Hydrophilic polymers are those polymers which dissolve in, or are swollen by, water. Many compounds of major technical and economic importance fall within this definition, including many polymers of natural origin. Many foodstuffs—containing substantial amounts of carbohydrate and protein— can be classified as hydrophilic polymers, and some have important technical and industrial uses, apart from their nutritional value. For example, although over 95% of the starches produced from corn (maize), wheat, potato, tapioca, and other vegetable sources are used as foods (human or animal), the remaining quantity represents an important part of the technical polymer market. In fact, more than two-thirds of hydrophilic or water-soluble polymers used in industry are derived from polymers of natural origin, so coming from renewable resources (harvested crops, trees, waste animal products and so on), rather than petrochemical sources of finite availability.


Hydrophilic Polymer Polymethacrylic Acid Sodium Carboxymethyl Cellulose Cellulose Ether Hydroxypropyl Cellulose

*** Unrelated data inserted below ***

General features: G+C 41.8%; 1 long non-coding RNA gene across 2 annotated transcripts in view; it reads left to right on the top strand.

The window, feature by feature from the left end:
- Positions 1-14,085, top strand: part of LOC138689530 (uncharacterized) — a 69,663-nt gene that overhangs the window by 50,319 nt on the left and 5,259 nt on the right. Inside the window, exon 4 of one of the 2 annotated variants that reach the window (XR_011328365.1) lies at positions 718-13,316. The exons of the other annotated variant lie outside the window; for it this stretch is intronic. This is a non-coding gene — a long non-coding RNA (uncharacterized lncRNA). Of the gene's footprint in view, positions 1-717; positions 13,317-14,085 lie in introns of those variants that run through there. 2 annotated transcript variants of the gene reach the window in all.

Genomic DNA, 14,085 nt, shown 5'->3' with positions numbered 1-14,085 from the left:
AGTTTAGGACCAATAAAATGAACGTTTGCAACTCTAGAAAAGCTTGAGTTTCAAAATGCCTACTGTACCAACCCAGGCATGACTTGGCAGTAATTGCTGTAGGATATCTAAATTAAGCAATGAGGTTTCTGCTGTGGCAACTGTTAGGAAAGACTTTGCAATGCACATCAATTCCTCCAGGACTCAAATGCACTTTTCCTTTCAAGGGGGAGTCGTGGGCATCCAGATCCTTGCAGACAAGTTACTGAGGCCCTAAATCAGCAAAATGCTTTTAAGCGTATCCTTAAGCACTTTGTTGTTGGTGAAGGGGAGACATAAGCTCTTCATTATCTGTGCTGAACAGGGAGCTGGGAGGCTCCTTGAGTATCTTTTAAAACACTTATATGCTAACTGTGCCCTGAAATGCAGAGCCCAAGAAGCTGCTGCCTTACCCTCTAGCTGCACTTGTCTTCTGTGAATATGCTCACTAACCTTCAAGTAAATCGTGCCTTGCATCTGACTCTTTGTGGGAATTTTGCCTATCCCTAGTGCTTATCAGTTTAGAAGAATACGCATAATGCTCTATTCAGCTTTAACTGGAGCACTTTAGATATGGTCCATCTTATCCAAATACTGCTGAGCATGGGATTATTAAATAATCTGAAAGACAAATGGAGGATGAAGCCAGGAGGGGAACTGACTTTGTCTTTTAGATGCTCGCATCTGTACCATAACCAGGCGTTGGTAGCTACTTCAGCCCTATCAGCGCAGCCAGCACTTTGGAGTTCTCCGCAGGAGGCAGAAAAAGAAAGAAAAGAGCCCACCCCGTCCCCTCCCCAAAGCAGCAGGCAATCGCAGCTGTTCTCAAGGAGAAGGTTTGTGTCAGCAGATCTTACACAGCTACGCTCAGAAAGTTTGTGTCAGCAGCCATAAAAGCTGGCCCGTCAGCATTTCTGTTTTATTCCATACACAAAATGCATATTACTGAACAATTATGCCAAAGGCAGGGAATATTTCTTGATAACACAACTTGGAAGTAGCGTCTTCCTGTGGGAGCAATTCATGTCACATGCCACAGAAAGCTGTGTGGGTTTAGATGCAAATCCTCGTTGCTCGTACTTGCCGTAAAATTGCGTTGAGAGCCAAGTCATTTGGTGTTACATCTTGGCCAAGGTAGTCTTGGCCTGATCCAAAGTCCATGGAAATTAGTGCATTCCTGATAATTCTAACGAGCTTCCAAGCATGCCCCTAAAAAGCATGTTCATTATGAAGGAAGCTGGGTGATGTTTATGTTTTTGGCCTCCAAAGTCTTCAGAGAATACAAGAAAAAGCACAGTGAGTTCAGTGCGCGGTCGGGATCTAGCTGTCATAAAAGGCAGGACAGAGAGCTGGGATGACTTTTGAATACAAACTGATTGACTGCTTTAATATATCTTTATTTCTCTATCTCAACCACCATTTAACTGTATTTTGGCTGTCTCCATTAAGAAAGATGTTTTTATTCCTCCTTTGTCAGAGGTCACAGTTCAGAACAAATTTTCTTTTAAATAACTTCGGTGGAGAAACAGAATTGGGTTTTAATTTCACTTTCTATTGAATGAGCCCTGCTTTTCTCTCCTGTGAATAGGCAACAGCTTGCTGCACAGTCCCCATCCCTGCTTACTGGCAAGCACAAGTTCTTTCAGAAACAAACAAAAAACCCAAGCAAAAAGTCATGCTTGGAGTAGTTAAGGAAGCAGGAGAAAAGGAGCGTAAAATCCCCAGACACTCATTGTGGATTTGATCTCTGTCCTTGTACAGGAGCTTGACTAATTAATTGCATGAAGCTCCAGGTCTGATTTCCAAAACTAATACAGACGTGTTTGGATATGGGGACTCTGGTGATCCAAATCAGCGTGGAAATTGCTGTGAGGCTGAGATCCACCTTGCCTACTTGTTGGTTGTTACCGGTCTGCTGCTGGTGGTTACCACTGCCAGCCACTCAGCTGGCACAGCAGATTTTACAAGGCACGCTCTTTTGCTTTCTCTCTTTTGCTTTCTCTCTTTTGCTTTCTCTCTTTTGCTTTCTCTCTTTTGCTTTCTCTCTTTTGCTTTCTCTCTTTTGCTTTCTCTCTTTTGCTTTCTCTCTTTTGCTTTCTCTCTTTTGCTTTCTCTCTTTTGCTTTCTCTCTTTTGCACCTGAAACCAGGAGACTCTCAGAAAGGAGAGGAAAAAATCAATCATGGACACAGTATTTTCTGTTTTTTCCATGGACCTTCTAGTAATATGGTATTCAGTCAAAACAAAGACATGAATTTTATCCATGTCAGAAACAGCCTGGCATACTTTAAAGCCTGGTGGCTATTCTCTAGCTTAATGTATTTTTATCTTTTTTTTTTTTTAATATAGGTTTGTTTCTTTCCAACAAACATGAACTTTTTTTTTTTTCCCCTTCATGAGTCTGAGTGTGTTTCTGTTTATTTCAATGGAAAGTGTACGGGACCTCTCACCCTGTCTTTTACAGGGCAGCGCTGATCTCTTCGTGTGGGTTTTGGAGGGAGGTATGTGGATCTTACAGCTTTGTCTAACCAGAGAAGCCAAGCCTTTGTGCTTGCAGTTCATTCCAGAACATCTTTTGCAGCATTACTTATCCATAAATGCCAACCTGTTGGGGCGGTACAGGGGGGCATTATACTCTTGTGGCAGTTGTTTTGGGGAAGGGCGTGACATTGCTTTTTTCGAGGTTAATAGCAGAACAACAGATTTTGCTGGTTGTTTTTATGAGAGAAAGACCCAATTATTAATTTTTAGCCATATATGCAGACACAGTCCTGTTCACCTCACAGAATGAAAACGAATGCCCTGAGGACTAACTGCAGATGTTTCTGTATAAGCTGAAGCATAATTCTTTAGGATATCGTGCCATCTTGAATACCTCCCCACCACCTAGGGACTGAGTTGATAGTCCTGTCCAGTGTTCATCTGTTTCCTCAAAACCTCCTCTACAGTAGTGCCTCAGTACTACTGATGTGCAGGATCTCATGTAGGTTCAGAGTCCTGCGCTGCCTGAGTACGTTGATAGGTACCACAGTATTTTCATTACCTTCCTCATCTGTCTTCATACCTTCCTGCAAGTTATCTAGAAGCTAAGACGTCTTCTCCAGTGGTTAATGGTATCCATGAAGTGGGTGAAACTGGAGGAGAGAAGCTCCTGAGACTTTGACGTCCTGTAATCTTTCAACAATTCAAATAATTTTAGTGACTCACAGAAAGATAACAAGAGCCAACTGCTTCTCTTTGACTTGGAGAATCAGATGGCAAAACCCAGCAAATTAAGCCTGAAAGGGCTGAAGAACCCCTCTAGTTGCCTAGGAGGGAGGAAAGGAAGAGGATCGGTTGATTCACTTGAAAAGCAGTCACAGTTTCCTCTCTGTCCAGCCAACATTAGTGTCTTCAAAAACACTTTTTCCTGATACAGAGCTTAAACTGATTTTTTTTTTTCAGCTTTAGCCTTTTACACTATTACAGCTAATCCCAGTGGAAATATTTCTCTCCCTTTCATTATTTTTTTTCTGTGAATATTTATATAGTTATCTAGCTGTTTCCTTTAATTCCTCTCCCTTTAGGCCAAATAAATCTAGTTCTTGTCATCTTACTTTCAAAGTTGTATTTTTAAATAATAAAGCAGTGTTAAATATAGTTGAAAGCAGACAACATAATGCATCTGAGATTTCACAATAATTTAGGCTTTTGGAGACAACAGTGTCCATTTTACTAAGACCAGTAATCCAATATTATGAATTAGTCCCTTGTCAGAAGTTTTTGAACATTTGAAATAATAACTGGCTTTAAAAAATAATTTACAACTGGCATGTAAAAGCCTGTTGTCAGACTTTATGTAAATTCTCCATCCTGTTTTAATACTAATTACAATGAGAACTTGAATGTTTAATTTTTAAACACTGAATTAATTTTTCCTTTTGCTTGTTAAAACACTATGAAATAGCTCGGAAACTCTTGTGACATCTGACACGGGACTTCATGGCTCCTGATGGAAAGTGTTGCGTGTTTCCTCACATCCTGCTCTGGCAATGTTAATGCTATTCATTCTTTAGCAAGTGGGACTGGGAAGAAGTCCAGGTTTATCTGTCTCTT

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Further reading

  1. Davidson R.L. (Ed.) (1980) Handbook of water soluble gums and resins. McGraw-Hill, New York.Google Scholar
  2. Finch C.A. (Ed.) (1983) Chemistry and techology of water soluble polymers. Plenum Press, New York and London.Google Scholar
  3. Finch C.A. (Ed.) (1973) Polyvinyl alcohol: properties and applications. Wiley, Chichester and New York.Google Scholar
  4. Molyneux P. (1983) Water soluble synthetic polymers: properties and behaviour. 2 Vols. CRC Press, Boca Raton, Florida.Google Scholar
  5. Ward A.G. and Courts A. (Eds) (1977) Science and technology of gelatin. Academic Press, London.Google Scholar
  6. Whistler R.L. (Ed.) (1973) Industrial gums. Academic Press, New York.Google Scholar

Copyright information

© Blackie & Son Ltd 1987

Authors and Affiliations

  • C. A. Finch

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